If you could believe it, all the anti-semitic slurs that he heard throughout his life were actually more painful then the quick tearing of hair from the side of Aviram’s head. Even living amongst his tribe, he was never sheltered from hateful stares in the subway or an occasional stiff shoulder on an empty sidewalk. Low lite back alleys and industrial acreage are scary, but the most dangerous time of day in the city is 2:30 in the afternoon. The school bell rings like the start of the Bellmont Stakes and hordes of city kids with more free time on their hands than any Park Avenue housewife, bombarde the streets. No backyard to play in or video game console to keep them occupied, they neither have the resource for fun or enlightenment to know right from wrong.
So when Aviram had to make a delivery on the West side, he unfortunately took a wrong turn in the large grid of Manhattan’s network of “Do Not Walk” signs. All it takes is a snide remark from a parent or relative to start the most viscous whisper campaign of them all. So when Aviram tried to cross the street, the altercation was already unavoidable. Resentment boils up like Goya Beans and Rice on a hotpot. With odds like five on one, even the most observant Jew won’t find salvation from any higher authority.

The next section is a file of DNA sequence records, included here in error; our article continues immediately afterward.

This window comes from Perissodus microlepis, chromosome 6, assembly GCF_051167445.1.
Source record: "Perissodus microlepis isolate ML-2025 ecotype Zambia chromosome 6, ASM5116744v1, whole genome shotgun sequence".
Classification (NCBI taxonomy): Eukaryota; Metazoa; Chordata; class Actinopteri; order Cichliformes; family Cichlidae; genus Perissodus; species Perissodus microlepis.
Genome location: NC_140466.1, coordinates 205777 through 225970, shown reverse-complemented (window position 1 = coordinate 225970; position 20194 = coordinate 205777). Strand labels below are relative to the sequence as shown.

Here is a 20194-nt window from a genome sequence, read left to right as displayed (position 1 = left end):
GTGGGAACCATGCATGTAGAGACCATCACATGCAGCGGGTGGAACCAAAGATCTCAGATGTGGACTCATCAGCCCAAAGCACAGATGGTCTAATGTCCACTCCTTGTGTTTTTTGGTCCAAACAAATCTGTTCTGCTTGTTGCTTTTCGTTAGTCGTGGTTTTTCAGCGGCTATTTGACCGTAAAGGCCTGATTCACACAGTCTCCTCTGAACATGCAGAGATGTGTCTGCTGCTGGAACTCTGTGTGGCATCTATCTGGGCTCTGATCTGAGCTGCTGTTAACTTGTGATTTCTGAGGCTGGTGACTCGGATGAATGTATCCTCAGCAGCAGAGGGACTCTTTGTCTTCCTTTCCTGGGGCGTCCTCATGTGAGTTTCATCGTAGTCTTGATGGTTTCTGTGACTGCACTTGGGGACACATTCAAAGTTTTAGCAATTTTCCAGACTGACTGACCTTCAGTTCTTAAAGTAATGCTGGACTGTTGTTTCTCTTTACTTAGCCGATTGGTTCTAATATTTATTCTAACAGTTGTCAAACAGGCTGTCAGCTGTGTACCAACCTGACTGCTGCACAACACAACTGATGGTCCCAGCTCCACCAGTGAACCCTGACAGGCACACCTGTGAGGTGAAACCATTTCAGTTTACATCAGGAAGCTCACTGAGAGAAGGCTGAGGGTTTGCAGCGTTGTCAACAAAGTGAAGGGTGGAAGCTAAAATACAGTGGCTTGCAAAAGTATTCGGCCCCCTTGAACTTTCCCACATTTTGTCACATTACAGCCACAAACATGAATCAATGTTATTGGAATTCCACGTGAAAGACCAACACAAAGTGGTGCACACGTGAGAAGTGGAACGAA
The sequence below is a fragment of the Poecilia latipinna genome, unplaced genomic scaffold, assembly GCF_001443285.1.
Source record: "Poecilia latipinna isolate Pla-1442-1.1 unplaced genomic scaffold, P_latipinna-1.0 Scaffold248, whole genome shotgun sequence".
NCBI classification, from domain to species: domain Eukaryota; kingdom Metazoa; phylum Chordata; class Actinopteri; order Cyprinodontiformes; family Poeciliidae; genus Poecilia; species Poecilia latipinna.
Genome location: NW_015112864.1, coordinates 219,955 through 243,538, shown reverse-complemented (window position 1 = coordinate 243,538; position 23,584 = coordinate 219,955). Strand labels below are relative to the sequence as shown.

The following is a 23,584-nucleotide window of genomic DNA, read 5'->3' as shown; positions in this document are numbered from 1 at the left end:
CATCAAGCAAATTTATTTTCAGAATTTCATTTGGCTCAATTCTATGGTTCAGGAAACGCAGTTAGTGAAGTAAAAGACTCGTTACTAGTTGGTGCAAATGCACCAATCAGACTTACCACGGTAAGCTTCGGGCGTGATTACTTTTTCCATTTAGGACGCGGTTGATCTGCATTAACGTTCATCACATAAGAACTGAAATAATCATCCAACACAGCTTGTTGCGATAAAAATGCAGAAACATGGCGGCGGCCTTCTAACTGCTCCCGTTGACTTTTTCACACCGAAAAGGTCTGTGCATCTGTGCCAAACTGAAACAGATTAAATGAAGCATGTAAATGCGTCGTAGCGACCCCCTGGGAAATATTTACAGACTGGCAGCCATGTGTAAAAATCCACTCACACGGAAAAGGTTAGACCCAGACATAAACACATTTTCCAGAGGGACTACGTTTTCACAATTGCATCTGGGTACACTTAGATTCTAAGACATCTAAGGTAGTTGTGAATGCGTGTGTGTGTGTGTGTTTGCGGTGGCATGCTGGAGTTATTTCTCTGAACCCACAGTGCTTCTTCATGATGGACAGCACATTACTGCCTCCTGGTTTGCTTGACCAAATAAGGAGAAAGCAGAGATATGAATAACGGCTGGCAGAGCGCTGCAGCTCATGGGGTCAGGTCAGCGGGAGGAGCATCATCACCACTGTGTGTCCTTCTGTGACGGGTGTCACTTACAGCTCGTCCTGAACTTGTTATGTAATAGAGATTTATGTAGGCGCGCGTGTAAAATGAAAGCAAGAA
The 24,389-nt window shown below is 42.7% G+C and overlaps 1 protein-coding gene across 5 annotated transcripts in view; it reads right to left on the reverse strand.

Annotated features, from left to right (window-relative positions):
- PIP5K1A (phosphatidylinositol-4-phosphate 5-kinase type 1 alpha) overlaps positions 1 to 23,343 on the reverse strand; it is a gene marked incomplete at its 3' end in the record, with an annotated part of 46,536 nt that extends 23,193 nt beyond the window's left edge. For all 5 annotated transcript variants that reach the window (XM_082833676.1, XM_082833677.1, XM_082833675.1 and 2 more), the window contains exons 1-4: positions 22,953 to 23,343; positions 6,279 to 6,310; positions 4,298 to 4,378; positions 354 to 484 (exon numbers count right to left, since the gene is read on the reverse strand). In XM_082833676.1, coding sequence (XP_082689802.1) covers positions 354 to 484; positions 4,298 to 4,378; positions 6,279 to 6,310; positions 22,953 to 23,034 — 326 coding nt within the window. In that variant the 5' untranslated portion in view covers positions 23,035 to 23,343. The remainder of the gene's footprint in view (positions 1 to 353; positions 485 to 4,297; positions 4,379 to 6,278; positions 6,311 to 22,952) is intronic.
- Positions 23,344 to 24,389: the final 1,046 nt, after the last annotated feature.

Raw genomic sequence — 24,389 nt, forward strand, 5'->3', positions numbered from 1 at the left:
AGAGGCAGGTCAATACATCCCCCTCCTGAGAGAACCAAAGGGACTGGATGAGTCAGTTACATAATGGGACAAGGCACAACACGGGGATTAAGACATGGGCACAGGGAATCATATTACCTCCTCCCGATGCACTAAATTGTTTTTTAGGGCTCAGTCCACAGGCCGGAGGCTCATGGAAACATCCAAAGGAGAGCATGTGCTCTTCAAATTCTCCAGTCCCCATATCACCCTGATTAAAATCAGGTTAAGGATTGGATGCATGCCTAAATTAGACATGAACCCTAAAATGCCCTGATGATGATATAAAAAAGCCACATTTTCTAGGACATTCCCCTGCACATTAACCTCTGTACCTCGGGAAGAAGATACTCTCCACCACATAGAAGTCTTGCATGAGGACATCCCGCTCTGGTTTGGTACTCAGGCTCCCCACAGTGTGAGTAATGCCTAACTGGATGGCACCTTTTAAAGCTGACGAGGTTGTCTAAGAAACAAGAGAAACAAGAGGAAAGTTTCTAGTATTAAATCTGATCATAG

They either got bored or maybe it was the UPS delivery guy that threatened police intervention, but Aviram lived to tell his story. So the cycle will go on, and one tribe will rest in their beds and the other will be right across the street, resting in theirs.